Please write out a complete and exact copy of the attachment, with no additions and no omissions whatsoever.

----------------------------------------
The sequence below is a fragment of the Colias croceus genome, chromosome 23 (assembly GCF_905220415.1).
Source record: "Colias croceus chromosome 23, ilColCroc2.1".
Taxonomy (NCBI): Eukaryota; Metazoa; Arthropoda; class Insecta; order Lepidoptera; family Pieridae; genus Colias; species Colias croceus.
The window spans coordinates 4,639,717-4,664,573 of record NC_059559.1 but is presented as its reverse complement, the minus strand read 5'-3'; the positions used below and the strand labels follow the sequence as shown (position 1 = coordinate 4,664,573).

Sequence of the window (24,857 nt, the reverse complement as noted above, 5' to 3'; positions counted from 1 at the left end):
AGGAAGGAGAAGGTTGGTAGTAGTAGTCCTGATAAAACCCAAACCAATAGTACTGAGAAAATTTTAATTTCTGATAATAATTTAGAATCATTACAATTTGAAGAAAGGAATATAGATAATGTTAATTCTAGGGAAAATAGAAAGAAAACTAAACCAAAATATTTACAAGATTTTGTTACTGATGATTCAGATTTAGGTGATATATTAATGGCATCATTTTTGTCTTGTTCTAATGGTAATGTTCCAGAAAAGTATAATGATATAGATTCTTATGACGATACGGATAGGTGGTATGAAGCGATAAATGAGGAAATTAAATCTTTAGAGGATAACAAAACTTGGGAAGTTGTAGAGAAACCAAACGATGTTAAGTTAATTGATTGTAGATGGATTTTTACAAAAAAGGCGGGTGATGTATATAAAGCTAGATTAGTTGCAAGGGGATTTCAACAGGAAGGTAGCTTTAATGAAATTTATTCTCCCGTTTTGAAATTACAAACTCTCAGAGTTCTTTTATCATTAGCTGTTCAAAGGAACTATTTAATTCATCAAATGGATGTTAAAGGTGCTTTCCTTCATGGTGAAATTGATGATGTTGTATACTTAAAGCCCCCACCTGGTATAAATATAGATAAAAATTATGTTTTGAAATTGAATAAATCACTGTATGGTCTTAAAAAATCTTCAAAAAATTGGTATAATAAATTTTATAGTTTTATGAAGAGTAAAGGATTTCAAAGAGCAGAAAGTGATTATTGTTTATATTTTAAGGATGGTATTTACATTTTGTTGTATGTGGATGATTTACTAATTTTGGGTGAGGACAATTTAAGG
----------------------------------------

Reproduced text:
The sequence below is a fragment of the Colias croceus genome, chromosome 23 (assembly GCF_905220415.1).
Source record: "Colias croceus chromosome 23, ilColCroc2.1".
Taxonomy (NCBI): Eukaryota; Metazoa; Arthropoda; class Insecta; order Lepidoptera; family Pieridae; genus Colias; species Colias croceus.
The window spans coordinates 4,639,717-4,664,573 of record NC_059559.1 but is presented as its reverse complement, the minus strand read 5'-3'; the positions used below and the strand labels follow the sequence as shown (position 1 = coordinate 4,664,573).

Sequence of the window (24,857 nt, the reverse complement as noted above, 5' to 3'; positions counted from 1 at the left end):
AGGAAGGAGAAGGTTGGTAGTAGTAGTCCTGATAAAACCCAAACCAATAGTACTGAGAAAATTTTAATTTCTGATAATAATTTAGAATCATTACAATTTGAAGAAAGGAATATAGATAATGTTAATTCTAGGGAAAATAGAAAGAAAACTAAACCAAAATATTTACAAGATTTTGTTACTGATGATTCAGATTTAGGTGATATATTAATGGCATCATTTTTGTCTTGTTCTAATGGTAATGTTCCAGAAAAGTATAATGATATAGATTCTTATGACGATACGGATAGGTGGTATGAAGCGATAAATGAGGAAATTAAATCTTTAGAGGATAACAAAACTTGGGAAGTTGTAGAGAAACCAAACGATGTTAAGTTAATTGATTGTAGATGGATTTTTACAAAAAAGGCGGGTGATGTATATAAAGCTAGATTAGTTGCAAGGGGATTTCAACAGGAAGGTAGCTTTAATGAAATTTATTCTCCCGTTTTGAAATTACAAACTCTCAGAGTTCTTTTATCATTAGCTGTTCAAAGGAACTATTTAATTCATCAAATGGATGTTAAAGGTGCTTTCCTTCATGGTGAAATTGATGATGTTGTATACTTAAAGCCCCCACCTGGTATAAATATAGATAAAAATTATGTTTTGAAATTGAATAAATCACTGTATGGTCTTAAAAAATCTTCAAAAAATTGGTATAATAAATTTTATAGTTTTATGAAGAGTAAAGGATTTCAAAGAGCAGAAAGTGATTATTGTTTATATTTTAAGGATGGTATTTACATTTTGTTGTATGTGGATGATTTACTAATTTTGGGTGAGGACAATTTAAGG